If you’ve been enjoying your career as a high-earning photographer, reports are suggesting that you could be an exception to the rule. In fact, it’s important to keep in mind that most people who get into the business while leaving their day job know nothing about the actual business side of things. I mean, God forbid you need to pay a photographer so that they can eat, pay their bills, and have a comfortable life. With the proliferation of so many images on the web these days, people often forget that they need a professional photographer in order to achieve the best results and have the most pleasant experience. Along with that comes a host of things–and perhaps that’s part of what makes being a photographer one of the worst jobs in the US.
Targeted job opportunity website CareerCast ranked over 200 careers in 2018 to put together a report on the worst jobs in the U.S. based on income, overall quality of work environment, stress levels, occupational outlook. Photographer is listed as the 25th worst profession. Further, a USA Today report, 23 out of the 30 worst jobs in the country have a median annual wage of less than $50,000. For photographers, this is at around $34,000 — slightly under the median wage of $37,690 for all jobs in the U.S.. While it’s possible to live comfortably on this income in many parts of the country, those who are based in major cities may find themselves stifled by the higher cost of living. As a Catch 22, you often need to live in these big cities to get a lot of gigs. While an employment growth of 7% is seen for the average job in the U.S. from 2016 to 2026, photographer employment is expected to plummet over 5% in the same period. Reports have cited smartphone photography as the primary culprit for this, as it has allowed some aspects of photography to be more accessible for non-professionals.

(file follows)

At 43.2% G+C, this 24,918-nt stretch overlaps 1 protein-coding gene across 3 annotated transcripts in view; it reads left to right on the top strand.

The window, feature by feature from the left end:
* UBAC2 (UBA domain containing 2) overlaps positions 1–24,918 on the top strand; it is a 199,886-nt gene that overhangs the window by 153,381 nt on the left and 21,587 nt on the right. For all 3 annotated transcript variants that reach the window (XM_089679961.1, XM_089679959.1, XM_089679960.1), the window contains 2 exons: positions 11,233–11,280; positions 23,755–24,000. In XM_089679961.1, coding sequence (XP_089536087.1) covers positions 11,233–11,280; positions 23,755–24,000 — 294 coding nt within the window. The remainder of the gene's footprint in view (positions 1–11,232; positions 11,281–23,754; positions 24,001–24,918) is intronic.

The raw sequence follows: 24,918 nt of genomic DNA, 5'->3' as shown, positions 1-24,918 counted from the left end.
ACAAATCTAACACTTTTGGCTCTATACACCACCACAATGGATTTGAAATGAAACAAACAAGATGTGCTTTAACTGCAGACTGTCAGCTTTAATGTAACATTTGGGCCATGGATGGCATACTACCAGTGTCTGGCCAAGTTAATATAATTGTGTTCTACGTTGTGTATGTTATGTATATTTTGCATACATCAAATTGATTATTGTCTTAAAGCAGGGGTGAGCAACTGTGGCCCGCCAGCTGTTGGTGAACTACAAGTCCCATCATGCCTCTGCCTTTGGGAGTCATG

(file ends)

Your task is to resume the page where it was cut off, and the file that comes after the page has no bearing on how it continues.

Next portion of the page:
• Median annual wages: $34,000
• Projected job growth, 2016-2026: -5.6%
• Total employment: 49,560
Photographers earn a median wage of $34,000 per year, slightly below the median wage for all U.S. jobs of $37,690. The average U.S. job is projected to have employment growth of 7% from 2016 to 2026, but photographers employment is projected to decline more than 5% in that same time frame. Thanks to camera-equipped smartphones some aspects of photography are more accessible for nonprofessionals. Other photography jobs could be eliminated as companies choose to hire freelancers rather than keeping salaried photographers on their payrolls. – Quote from USA Today
There’s also the growing possibility of photography jobs being phased out as more companies and publications choose to hire freelancers for project-based work instead of keeping photographers on the payroll. Add a high stress level and very poor projected growth and the photography profession suddenly doesn’t seem promising in the years to come. But, since photographers are often a creative bunch, many are also experimenting with print sales, exhibits, and workshops to supplement their income. In the age of automation — which definitely won’t be kind to many unskilled professions — creativity and skill may very well be the ones to keep the photography profession afloat. Now, if we could also get rid of the ugly practice of clients offering to pay photographers with exposure instead of cash, and services that trick photographers into giving up all their image rights.